Several ley deities – Mafdet (justice), Bastet (fertility) and Shekmet (power) – were depicted as cats.
By the Late Period (640-322BC) in particular the mummifying of cats grew in popularity. It was only when Egypt became a Roman province that cats and religion began to be disassociated.
A small Egyptian cat, probably depicting the goddess Bastet, was sold for £29,000 at Cheffins’ (24.5/20/12.5% buyer’s premium) Fine Sale on March 24.
Standing only 7in (18.5cm) high, it is thought to date from the late dynastic period and would once have held a faience scarab in a recess between the ears. The eyes too would also have been inset.
Charles Ashton, director at Cheffins in Cambridge, had found it in a house in Long Melford, Suffolk. “This was one of those one-off unusual finds we sometimes come across when clearing a property. The cat had been left on a high shelf in a sitting room for many years. It was believed to have been acquired in the 1940s by a naval officer who had also worked for BBC radio as a journalist, travelling all over the world.”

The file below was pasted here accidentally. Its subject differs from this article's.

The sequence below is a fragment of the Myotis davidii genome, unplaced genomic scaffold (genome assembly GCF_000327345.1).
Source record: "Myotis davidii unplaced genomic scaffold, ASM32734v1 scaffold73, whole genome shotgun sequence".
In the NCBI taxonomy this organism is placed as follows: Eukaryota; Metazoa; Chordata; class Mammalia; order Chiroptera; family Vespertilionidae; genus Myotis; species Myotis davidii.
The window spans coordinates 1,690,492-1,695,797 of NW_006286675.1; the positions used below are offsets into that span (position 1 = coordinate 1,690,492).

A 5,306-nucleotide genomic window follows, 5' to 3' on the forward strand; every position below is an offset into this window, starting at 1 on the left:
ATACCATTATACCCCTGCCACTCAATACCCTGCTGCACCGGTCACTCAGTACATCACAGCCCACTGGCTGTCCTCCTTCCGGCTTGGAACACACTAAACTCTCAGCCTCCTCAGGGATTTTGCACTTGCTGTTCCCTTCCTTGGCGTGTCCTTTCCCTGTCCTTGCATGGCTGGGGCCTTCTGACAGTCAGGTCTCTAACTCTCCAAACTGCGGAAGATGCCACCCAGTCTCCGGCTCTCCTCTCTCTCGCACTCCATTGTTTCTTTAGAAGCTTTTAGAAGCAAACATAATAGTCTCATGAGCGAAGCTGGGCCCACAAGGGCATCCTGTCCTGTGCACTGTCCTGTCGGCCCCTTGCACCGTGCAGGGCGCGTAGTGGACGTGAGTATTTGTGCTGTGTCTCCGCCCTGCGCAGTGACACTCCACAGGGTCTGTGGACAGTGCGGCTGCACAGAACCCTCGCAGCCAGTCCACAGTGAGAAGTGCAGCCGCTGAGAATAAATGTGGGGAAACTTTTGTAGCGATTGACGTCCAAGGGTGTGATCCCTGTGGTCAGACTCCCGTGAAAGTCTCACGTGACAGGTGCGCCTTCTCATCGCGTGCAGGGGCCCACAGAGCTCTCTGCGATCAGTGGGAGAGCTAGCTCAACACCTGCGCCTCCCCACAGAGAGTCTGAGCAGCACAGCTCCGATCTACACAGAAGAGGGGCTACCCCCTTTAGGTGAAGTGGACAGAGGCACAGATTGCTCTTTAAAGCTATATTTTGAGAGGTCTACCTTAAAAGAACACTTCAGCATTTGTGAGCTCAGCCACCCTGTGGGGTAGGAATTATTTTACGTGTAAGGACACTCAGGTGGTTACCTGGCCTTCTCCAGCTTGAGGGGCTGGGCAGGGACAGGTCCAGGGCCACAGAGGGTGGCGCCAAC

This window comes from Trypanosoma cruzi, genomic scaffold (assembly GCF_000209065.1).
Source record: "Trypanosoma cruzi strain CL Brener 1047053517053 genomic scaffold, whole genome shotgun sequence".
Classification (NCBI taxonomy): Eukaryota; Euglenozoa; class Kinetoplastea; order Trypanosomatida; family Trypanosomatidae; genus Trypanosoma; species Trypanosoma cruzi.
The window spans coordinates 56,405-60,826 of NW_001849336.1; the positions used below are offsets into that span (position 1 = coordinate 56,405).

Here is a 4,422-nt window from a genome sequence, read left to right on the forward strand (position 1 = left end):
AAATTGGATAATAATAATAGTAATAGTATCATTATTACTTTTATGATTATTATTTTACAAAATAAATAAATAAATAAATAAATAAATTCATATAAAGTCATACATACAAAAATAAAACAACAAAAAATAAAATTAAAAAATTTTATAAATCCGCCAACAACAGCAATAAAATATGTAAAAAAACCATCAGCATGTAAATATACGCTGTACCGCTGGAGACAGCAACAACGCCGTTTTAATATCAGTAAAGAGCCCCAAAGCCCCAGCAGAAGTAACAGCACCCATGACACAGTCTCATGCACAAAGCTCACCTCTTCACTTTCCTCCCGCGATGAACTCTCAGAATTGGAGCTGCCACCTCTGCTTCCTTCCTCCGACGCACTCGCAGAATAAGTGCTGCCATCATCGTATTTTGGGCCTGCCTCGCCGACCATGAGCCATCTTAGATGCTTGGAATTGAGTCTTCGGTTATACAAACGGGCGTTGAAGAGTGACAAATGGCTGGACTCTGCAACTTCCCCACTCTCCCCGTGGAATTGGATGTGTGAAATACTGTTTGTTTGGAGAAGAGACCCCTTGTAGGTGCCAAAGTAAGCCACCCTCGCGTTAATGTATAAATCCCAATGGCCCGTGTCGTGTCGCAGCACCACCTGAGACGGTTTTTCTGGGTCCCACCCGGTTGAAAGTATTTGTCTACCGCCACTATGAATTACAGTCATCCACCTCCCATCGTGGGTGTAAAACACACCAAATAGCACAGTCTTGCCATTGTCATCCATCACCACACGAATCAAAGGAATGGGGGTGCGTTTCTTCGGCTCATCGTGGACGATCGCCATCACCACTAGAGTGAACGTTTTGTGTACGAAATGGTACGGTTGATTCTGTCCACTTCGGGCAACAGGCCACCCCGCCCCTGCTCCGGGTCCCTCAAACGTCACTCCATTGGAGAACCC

It was estimated to sell for £2000-3000 but, with several competing phone and internet bidders from the UK and across Europe, it took £29,000 – the top price of the sale.